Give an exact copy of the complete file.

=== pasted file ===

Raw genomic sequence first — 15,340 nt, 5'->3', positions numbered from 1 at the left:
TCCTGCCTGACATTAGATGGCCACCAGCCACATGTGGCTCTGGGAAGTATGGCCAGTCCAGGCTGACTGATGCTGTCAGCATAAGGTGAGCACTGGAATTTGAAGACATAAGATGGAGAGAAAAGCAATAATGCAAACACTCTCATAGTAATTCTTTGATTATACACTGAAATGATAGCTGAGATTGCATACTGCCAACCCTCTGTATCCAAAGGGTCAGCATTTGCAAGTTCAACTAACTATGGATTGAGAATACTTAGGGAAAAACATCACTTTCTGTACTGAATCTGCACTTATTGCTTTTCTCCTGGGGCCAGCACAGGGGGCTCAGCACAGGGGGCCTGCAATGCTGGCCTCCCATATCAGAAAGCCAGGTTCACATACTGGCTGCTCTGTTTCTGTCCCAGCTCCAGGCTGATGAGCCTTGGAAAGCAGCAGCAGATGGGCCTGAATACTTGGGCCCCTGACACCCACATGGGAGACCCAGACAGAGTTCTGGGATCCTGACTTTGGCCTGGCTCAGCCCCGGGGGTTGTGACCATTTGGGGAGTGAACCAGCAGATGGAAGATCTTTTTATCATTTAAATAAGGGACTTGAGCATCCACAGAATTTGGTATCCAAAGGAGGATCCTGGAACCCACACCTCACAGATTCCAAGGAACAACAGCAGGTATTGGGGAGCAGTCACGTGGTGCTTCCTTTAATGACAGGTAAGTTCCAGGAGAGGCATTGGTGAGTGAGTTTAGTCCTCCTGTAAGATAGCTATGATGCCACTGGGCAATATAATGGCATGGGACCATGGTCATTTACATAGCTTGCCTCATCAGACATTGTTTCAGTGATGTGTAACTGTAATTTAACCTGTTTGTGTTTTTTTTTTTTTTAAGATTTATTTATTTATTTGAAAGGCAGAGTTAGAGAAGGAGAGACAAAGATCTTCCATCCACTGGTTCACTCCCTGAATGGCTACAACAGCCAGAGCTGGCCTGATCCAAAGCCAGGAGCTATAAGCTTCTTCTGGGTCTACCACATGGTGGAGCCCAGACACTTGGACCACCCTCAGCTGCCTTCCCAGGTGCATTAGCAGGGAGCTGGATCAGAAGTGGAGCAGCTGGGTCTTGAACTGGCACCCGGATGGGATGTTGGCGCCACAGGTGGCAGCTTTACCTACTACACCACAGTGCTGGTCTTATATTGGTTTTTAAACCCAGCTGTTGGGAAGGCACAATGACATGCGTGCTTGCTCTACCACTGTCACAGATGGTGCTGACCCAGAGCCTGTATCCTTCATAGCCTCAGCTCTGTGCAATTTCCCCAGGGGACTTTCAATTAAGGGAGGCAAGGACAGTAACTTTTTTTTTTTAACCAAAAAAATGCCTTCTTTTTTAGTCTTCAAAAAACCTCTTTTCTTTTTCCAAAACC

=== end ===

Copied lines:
Raw genomic sequence first — 15,340 nt, 5'->3', positions numbered from 1 at the left:
TCCTGCCTGACATTAGATGGCCACCAGCCACATGTGGCTCTGGGAAGTATGGCCAGTCCAGGCTGACTGATGCTGTCAGCATAAGGTGAGCACTGGAATTTGAAGACATAAGATGGAGAGAAAAGCAATAATGCAAACACTCTCATAGTAATTCTTTGATTATACACTGAAATGATAGCTGAGATTGCATACTGCCAACCCTCTGTATCCAAAGGGTCAGCATTTGCAAGTTCAACTAACTATGGATTGAGAATACTTAGGGAAAAACATCACTTTCTGTACTGAATCTGCACTTATTGCTTTTCTCCTGGGGCCAGCACAGGGGGCTCAGCACAGGGGGCCTGCAATGCTGGCCTCCCATATCAGAAAGCCAGGTTCACATACTGGCTGCTCTGTTTCTGTCCCAGCTCCAGGCTGATGAGCCTTGGAAAGCAGCAGCAGATGGGCCTGAATACTTGGGCCCCTGACACCCACATGGGAGACCCAGACAGAGTTCTGGGATCCTGACTTTGGCCTGGCTCAGCCCCGGGGGTTGTGACCATTTGGGGAGTGAACCAGCAGATGGAAGATCTTTTTATCATTTAAATAAGGGACTTGAGCATCCACAGAATTTGGTATCCAAAGGAGGATCCTGGAACCCACACCTCACAGATTCCAAGGAACAACAGCAGGTATTGGGGAGCAGTCACGTGGTGCTTCCTTTAATGACAGGTAAGTTCCAGGAGAGGCATTGGTGAGTGAGTTTAGTCCTCCTGTAAGATAGCTATGATGCCACTGGGCAATATAATGGCATGGGACCATGGTCATTTACATAGCTTGCCTCATCAGACATTGTTTCAGTGATGTGTAACTGTAATTTAACCTGTTTGTGTTTTTTTTTTTTTTAAGATTTATTTATTTATTTGAAAGGCAGAGTTAGAGAAGGAGAGACAAAGATCTTCCATCCACTGGTTCACTCCCTGAATGGCTACAACAGCCAGAGCTGGCCTGATCCAAAGCCAGGAGCTATAAGCTTCTTCTGGGTCTACCACATGGTGGAGCCCAGACACTTGGACCACCCTCAGCTGCCTTCCCAGGTGCATTAGCAGGGAGCTGGATCAGAAGTGGAGCAGCTGGGTCTTGAACTGGCACCCGGATGGGATGTTGGCGCCACAGGTGGCAGCTTTACCTACTACACCACAGTGCTGGTCTTATATTGGTTTTTAAACCCAGCTGTTGGGAAGGCACAATGACATGCGTGCTTGCTCTACCACTGTCACAGATGGTGCTGACCCAGAGCCTGTATCCTTCATAGCCTCAGCTCTGTGCAATTTCCCCAGGGGACTTTCAATTAAGGGAGGCAAGGACAGTAACTTTTTTTTTTTAACCAAAAAAATGCCTTCTTTTTTAGTCTTCAAAAAACCTCTTTTCTTTTTCCAAAACC